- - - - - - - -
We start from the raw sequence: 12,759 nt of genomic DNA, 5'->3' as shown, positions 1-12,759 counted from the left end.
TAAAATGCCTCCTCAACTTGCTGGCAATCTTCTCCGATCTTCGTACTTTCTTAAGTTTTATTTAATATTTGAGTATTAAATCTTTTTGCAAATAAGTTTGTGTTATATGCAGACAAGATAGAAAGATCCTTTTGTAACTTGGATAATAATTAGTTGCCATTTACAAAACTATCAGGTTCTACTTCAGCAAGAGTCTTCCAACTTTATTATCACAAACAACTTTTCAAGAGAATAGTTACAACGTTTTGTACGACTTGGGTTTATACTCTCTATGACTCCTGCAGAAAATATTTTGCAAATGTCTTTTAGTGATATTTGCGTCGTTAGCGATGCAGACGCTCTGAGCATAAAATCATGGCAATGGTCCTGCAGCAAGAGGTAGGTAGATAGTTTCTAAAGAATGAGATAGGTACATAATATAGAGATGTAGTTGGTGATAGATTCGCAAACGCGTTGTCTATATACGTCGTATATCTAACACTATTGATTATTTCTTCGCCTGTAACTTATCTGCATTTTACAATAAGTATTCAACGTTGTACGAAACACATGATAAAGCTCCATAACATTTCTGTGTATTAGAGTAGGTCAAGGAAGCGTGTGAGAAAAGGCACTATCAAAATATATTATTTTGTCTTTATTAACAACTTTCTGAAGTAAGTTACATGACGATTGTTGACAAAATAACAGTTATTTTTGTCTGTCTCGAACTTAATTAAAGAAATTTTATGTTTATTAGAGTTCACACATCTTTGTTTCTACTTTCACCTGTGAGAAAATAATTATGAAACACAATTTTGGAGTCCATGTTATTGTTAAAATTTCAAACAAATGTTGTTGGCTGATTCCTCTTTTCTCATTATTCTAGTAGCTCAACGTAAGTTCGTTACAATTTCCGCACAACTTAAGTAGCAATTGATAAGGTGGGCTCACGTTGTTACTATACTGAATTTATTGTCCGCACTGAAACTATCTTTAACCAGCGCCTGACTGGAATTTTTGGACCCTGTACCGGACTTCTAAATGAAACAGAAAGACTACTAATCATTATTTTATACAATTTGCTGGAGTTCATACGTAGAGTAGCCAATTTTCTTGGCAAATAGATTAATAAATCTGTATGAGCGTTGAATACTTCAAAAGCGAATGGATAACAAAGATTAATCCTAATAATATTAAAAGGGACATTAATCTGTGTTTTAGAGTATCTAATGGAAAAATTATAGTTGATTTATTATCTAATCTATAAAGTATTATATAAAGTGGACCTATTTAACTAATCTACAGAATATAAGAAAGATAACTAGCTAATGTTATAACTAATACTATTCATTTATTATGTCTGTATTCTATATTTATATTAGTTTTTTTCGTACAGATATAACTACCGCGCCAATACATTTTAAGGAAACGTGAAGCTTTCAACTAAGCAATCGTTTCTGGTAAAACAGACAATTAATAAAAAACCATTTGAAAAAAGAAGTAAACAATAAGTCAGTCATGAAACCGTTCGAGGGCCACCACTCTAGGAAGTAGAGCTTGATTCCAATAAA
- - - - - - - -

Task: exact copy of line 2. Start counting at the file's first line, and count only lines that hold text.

TAAAATGCCTCCTCAACTTGCTGGCAATCTTCTCCGATCTTCGTACTTTCTTAAGTTTTATTTAATATTTGAGTATTAAATCTTTTTGCAAATAAGTTTGTGTTATATGCAGACAAGATAGAAAGATCCTTTTGTAACTTGGATAATAATTAGTTGCCATTTACAAAACTATCAGGTTCTACTTCAGCAAGAGTCTTCCAACTTTATTATCACAAACAACTTTTCAAGAGAATAGTTACAACGTTTTGTACGACTTGGGTTTATACTCTCTATGACTCCTGCAGAAAATATTTTGCAAATGTCTTTTAGTGATATTTGCGTCGTTAGCGATGCAGACGCTCTGAGCATAAAATCATGGCAATGGTCCTGCAGCAAGAGGTAGGTAGATAGTTTCTAAAGAATGAGATAGGTACATAATATAGAGATGTAGTTGGTGATAGATTCGCAAACGCGTTGTCTATATACGTCGTATATCTAACACTATTGATTATTTCTTCGCCTGTAACTTATCTGCATTTTACAATAAGTATTCAACGTTGTACGAAACACATGATAAAGCTCCATAACATTTCTGTGTATTAGAGTAGGTCAAGGAAGCGTGTGAGAAAAGGCACTATCAAAATATATTATTTTGTCTTTATTAACAACTTTCTGAAGTAAGTTACATGACGATTGTTGACAAAATAACAGTTATTTTTGTCTGTCTCGAACTTAATTAAAGAAATTTTATGTTTATTAGAGTTCACACATCTTTGTTTCTACTTTCACCTGTGAGAAAATAATTATGAAACACAATTTTGGAGTCCATGTTATTGTTAAAATTTCAAACAAATGTTGTTGGCTGATTCCTCTTTTCTCATTATTCTAGTAGCTCAACGTAAGTTCGTTACAATTTCCGCACAACTTAAGTAGCAATTGATAAGGTGGGCTCACGTTGTTACTATACTGAATTTATTGTCCGCACTGAAACTATCTTTAACCAGCGCCTGACTGGAATTTTTGGACCCTGTACCGGACTTCTAAATGAAACAGAAAGACTACTAATCATTATTTTATACAATTTGCTGGAGTTCATACGTAGAGTAGCCAATTTTCTTGGCAAATAGATTAATAAATCTGTATGAGCGTTGAATACTTCAAAAGCGAATGGATAACAAAGATTAATCCTAATAATATTAAAAGGGACATTAATCTGTGTTTTAGAGTATCTAATGGAAAAATTATAGTTGATTTATTATCTAATCTATAAAGTATTATATAAAGTGGACCTATTTAACTAATCTACAGAATATAAGAAAGATAACTAGCTAATGTTATAACTAATACTATTCATTTATTATGTCTGTATTCTATATTTATATTAGTTTTTTTCGTACAGATATAACTACCGCGCCAATACATTTTAAGGAAACGTGAAGCTTTCAACTAAGCAATCGTTTCTGGTAAAACAGACAATTAATAAAAAACCATTTGAAAAAAGAAGTAAACAATAAGTCAGTCATGAAACCGTTCGAGGGCCACCACTCTAGGAAGTAGAGCTTGATTCCAATAAA